Lizz Wright has become a staple of the modern jazz and soul scene since her debut album Salt in 2003. Her 2018 European tour sees her and her band travel across the continent performing tracks from her latest album Grace. The songstress graced an audience at the not-for-profit Union Chapel in Islington with her presence supported by new singer-songwriter LUCA.
“I left speechless, in total awe of Lizz Wright’s voice, performance, her band and the remarkable setting of Union Chapel.”
For an artist with such clear gospel influences, there could be no better venue for Wright to perform in. Not only do the acoustics in the 150 year old venue (having been finished in 1889) support Wright’s style of music perfectly, backed by an extraordinary quartet, but there is also some thing special about hearing her music in a venue with such a rich religious heritage. Her appearance was equally ethereal; commanding each song with powerful yet controlled vocals and looking as though she was truly enjoying the experience found in Islington. Her enjoyment was recognised by the full house as the crowd adorned the soul legend with a standing ovation and extending applause by a full five or so minutes in order to demand an encore. Thankfully we got one. I left speechless, in total awe of Lizz Wright’s voice, performance, her band and the remarkable setting of Union Chapel which, as ever, is a venue that deserves every accolade available.
Wright opened the set with the album opener Barley, a darkly powerful number that allowed her to find her feet, or in Wright’s case, take her shoes off. An early highlight was her cover of Neil Young’s Old Man, a song not found on any of her released work but a part of her live set for some time. A stunning build into Young’s famous chorus accompanied by rolling drums and electric guitar riffs, Wright made it definitively clear that she has the capability to frame any song in her own unique way. The album Grace isn’t distinctly bluesy but her live performance at Union Chapel felt so much so with stripped back quartet arrangements for bass, drums, guitar and organ. Wright’s deep and silky voice was allowed the freedom to express range and note selection without the constraints of choral backing as found on the album, which she took full advantage of during Southern Nights and Seems I’m Never Tired of Loving You, creating an exceptional live duet of voice and organ.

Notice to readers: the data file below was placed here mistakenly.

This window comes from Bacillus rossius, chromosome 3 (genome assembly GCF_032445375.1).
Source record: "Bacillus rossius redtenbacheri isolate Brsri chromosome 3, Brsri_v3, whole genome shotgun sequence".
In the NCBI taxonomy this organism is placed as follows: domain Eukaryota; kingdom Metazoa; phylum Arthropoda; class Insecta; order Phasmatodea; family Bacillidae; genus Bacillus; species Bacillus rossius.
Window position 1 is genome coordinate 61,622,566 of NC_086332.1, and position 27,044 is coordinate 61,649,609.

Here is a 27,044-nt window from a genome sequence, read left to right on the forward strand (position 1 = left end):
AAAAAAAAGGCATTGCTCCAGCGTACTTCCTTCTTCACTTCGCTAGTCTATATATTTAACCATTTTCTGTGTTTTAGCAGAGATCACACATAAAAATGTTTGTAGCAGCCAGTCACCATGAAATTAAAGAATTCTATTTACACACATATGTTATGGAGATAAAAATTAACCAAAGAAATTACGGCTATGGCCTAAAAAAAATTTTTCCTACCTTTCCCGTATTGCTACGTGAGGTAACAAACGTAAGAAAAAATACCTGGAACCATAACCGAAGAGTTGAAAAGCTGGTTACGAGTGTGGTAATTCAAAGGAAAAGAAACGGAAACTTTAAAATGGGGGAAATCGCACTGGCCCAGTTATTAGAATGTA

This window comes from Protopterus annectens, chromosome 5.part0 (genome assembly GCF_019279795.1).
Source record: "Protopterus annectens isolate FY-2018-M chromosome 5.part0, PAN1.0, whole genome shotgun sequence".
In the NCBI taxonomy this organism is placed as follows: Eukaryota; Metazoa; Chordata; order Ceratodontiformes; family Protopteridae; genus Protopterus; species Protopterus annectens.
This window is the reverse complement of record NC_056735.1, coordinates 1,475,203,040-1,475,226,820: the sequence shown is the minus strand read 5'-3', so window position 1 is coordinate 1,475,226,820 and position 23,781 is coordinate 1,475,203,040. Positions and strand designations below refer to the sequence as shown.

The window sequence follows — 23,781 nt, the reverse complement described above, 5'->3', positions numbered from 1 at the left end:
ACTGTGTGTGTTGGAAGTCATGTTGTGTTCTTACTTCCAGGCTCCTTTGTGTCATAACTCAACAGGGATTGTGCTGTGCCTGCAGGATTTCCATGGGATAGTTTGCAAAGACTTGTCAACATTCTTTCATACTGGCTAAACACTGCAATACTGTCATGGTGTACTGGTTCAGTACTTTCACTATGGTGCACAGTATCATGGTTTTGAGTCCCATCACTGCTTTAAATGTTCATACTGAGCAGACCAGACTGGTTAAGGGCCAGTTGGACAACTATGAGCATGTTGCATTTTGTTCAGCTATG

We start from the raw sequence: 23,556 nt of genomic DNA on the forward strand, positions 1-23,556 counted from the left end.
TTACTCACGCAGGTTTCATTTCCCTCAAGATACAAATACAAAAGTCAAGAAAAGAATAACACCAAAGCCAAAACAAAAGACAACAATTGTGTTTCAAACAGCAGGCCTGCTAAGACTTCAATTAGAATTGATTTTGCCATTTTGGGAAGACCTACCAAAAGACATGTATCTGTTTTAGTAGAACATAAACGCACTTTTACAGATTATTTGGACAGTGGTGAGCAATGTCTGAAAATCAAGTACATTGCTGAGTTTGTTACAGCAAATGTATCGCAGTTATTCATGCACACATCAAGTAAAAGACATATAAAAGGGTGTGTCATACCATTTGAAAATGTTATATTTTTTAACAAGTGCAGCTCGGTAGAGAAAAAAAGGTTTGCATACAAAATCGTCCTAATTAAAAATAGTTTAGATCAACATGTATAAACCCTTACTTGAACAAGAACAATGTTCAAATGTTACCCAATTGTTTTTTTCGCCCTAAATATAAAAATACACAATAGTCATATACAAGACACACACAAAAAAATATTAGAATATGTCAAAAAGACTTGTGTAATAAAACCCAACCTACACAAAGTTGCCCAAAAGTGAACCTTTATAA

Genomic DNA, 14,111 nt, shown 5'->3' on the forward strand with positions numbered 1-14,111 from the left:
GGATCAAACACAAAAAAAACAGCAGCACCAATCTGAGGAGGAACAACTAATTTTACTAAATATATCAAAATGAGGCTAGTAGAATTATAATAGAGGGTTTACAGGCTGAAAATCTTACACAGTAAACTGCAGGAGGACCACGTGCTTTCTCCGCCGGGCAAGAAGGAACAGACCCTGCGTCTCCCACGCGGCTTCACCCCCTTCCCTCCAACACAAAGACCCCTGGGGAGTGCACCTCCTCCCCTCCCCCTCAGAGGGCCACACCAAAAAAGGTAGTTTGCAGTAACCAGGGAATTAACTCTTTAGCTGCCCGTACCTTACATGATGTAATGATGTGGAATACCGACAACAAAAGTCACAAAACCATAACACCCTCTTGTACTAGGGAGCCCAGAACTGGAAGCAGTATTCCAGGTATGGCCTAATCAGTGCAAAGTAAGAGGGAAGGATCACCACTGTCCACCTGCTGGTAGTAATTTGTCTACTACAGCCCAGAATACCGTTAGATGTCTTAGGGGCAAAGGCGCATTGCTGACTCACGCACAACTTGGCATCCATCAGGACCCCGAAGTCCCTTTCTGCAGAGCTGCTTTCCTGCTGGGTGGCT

By her own admission, Lizz Wright doesn’t have “good banter” but when a performance is this soulful and honest, who really cares? Wright brought the church to Union Chapel. The band, so unbelievably capable, backed her electrifying solos with, amongst other instruments, a solid four or five minute organ solo that looked like a genuine physical feat yet sounded effortless.
All that alongside Wright at her refined and classy peak. This is an act you should be driven to catch during their 2018 European tour.
“a headline worthy support act.”
At this point, it would be unfair not to mention LUCA, an up and coming singer-songwriter supporting Lizz Wright at Union Chapel. A musician that is difficult to pin down, his almost choral songs arranged with keyboard and cello were honest and truly heartfelt, a rarity for a performer this young. There seemed no confusion in his identity, a voice that soared in falsetto was a unique blend of Jeff Buckley and Tiny Tim. Whilst that comparison might to some seem reductive, I mean it truly and sincerely. There’s nothing comedic or bizarre going on with his performance, it’s a matter of tone. I shan’t even attempt to box him into a genre because I don’t know what it would be. All I know is that I want to hear more and frankly, the acoustics at Union Chapel only furthered what I would describe as a headline worthy support act.
Lizz Wright continues her European tour this spring.
You can find tickets and dates here: https://lizzwright.net/
LUCA’s debut track Wales is out now.
Image: Sam Lawrence